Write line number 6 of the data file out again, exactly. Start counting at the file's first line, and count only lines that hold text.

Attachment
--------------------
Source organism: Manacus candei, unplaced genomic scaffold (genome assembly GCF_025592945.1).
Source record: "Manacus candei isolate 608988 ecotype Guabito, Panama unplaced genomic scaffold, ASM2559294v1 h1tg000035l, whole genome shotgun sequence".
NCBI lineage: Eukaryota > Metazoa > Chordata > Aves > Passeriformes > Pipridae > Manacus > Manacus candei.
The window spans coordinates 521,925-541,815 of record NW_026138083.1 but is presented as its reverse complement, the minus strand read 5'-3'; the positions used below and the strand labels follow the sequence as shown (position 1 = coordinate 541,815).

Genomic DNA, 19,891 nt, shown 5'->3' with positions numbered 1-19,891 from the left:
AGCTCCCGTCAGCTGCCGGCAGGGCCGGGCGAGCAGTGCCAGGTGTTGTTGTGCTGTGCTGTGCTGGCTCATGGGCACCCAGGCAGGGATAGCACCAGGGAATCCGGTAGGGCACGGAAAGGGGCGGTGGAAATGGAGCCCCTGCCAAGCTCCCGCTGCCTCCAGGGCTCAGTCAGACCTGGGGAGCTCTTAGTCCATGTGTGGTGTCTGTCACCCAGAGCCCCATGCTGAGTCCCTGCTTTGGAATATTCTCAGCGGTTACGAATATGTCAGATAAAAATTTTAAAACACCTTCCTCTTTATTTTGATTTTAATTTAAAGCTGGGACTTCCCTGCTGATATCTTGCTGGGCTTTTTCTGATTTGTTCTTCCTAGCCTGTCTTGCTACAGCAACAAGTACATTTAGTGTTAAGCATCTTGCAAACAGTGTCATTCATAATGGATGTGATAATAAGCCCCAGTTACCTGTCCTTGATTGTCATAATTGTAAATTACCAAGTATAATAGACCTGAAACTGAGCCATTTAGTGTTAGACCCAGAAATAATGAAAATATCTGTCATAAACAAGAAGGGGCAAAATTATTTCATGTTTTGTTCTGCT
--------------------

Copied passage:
AGCTCCCGTCAGCTGCCGGCAGGGCCGGGCGAGCAGTGCCAGGTGTTGTTGTGCTGTGCTGTGCTGGCTCATGGGCACCCAGGCAGGGATAGCACCAGGGAATCCGGTAGGGCACGGAAAGGGGCGGTGGAAATGGAGCCCCTGCCAAGCTCCCGCTGCCTCCAGGGCTCAGTCAGACCTGGGGAGCTCTTAGTCCATGTGTGGTGTCTGTCACCCAGAGCCCCATGCTGAGTCCCTGCTTTGGAATATTCTCAGCGGTTACGAATATGTCAGATAAAAATTTTAAAACACCTTCCTCTTTATTTTGATTTTAATTTAAAGCTGGGACTTCCCTGCTGATATCTTGCTGGGCTTTTTCTGATTTGTTCTTCCTAGCCTGTCTTGCTACAGCAACAAGTACATTTAGTGTTAAGCATCTTGCAAACAGTGTCATTCATAATGGATGTGATAATAAGCCCCAGTTACCTGTCCTTGATTGTCATAATTGTAAATTACCAAGTATAATAGACCTGAAACTGAGCCATTTAGTGTTAGACCCAGAAATAATGAAAATATCTGTCATAAACAAGAAGGGGCAAAATTATTTCATGTTTTGTTCTGCT